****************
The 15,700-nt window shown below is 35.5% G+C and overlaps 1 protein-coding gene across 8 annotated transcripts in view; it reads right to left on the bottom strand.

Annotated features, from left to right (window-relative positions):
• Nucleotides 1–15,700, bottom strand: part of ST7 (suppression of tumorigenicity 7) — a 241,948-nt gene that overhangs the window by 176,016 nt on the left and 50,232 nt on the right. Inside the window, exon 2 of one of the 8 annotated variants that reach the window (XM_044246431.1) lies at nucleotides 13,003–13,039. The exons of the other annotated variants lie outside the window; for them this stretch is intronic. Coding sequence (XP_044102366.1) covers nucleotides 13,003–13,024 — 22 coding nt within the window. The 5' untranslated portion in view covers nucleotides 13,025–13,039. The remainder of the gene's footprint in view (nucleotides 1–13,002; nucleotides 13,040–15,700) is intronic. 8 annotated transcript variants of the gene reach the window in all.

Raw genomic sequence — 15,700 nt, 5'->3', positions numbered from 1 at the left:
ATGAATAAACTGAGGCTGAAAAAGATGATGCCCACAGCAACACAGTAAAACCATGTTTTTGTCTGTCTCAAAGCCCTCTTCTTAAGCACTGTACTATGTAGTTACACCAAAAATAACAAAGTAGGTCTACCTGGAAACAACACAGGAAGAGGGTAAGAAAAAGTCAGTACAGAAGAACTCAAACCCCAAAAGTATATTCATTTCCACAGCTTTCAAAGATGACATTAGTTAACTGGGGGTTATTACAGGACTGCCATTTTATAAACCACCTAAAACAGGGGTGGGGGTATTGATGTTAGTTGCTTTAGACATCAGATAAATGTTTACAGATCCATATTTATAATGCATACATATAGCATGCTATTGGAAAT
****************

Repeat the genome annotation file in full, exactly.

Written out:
The 15,700-nt window shown below is 35.5% G+C and overlaps 1 protein-coding gene across 8 annotated transcripts in view; it reads right to left on the bottom strand.

Annotated features, from left to right (window-relative positions):
• Nucleotides 1–15,700, bottom strand: part of ST7 (suppression of tumorigenicity 7) — a 241,948-nt gene that overhangs the window by 176,016 nt on the left and 50,232 nt on the right. Inside the window, exon 2 of one of the 8 annotated variants that reach the window (XM_044246431.1) lies at nucleotides 13,003–13,039. The exons of the other annotated variants lie outside the window; for them this stretch is intronic. Coding sequence (XP_044102366.1) covers nucleotides 13,003–13,024 — 22 coding nt within the window. The 5' untranslated portion in view covers nucleotides 13,025–13,039. The remainder of the gene's footprint in view (nucleotides 1–13,002; nucleotides 13,040–15,700) is intronic. 8 annotated transcript variants of the gene reach the window in all.

Raw genomic sequence — 15,700 nt, 5'->3', positions numbered from 1 at the left:
ATGAATAAACTGAGGCTGAAAAAGATGATGCCCACAGCAACACAGTAAAACCATGTTTTTGTCTGTCTCAAAGCCCTCTTCTTAAGCACTGTACTATGTAGTTACACCAAAAATAACAAAGTAGGTCTACCTGGAAACAACACAGGAAGAGGGTAAGAAAAAGTCAGTACAGAAGAACTCAAACCCCAAAAGTATATTCATTTCCACAGCTTTCAAAGATGACATTAGTTAACTGGGGGTTATTACAGGACTGCCATTTTATAAACCACCTAAAACAGGGGTGGGGGTATTGATGTTAGTTGCTTTAGACATCAGATAAATGTTTACAGATCCATATTTATAATGCATACATATAGCATGCTATTGGAAAT